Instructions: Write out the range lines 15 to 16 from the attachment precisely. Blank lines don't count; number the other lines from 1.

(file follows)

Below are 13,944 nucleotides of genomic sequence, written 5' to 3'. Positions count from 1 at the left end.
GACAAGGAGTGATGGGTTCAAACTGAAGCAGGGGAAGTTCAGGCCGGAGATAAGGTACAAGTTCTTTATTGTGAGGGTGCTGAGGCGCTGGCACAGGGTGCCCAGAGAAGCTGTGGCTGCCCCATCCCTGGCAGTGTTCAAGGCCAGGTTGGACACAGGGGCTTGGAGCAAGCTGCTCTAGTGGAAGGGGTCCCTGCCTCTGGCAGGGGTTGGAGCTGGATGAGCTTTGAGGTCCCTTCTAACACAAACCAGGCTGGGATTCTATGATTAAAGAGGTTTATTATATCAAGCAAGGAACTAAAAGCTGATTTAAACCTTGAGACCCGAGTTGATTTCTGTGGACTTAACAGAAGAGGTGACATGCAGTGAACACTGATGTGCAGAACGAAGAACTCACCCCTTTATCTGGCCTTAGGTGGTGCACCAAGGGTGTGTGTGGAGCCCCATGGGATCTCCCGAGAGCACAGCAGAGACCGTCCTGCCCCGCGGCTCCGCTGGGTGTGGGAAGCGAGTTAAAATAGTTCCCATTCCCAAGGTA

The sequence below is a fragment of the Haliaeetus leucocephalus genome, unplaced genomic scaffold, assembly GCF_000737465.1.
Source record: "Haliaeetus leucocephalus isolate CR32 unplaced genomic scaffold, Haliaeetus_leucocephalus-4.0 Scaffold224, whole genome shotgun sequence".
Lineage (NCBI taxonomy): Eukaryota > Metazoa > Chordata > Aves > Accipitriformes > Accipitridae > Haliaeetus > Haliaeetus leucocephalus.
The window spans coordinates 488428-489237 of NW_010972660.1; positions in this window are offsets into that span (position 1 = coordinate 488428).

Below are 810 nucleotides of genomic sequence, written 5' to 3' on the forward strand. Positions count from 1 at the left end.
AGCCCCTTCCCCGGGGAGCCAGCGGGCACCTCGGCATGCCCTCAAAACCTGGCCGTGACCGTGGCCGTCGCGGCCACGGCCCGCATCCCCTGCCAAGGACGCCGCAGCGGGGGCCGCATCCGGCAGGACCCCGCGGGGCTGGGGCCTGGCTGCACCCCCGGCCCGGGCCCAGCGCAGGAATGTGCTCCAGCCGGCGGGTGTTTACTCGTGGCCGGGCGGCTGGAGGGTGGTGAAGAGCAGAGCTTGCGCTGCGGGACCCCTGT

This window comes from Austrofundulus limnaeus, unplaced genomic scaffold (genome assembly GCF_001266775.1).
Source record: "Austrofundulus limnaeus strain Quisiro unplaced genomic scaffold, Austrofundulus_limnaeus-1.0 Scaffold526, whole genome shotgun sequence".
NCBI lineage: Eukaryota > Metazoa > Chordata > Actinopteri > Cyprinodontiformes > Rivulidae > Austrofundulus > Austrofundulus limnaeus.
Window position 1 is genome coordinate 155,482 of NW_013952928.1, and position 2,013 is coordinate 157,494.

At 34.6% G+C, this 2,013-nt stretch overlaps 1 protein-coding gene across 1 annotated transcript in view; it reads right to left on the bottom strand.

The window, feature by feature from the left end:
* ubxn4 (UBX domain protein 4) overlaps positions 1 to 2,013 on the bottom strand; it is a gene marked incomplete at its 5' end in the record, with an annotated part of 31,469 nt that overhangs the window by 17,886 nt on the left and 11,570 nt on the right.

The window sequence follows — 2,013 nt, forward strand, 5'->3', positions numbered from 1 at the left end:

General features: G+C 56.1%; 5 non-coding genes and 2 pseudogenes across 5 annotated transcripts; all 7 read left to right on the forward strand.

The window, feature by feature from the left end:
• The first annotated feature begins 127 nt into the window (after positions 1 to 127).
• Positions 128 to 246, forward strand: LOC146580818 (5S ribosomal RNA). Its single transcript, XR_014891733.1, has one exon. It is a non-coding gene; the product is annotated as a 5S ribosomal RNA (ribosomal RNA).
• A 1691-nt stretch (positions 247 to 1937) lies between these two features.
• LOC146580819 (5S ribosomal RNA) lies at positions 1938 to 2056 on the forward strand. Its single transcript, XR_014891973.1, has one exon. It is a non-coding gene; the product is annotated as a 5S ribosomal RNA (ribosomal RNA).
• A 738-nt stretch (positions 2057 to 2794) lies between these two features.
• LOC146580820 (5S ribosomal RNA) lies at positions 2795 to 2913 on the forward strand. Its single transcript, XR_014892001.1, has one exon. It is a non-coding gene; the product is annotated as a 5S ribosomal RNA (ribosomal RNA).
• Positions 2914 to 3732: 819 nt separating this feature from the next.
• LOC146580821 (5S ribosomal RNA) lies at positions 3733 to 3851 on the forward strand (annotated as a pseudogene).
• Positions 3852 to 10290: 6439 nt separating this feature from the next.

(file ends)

* ubxn4 (UBX domain protein 4) overlaps positions 1 to 2,013 on the bottom strand; it is a gene marked incomplete at its 5' end in the record, with an annotated part of 31,469 nt that overhangs the window by 17,886 nt on the left and 11,570 nt on the right.

The window sequence follows — 2,013 nt, forward strand, 5'->3', positions numbered from 1 at the left end: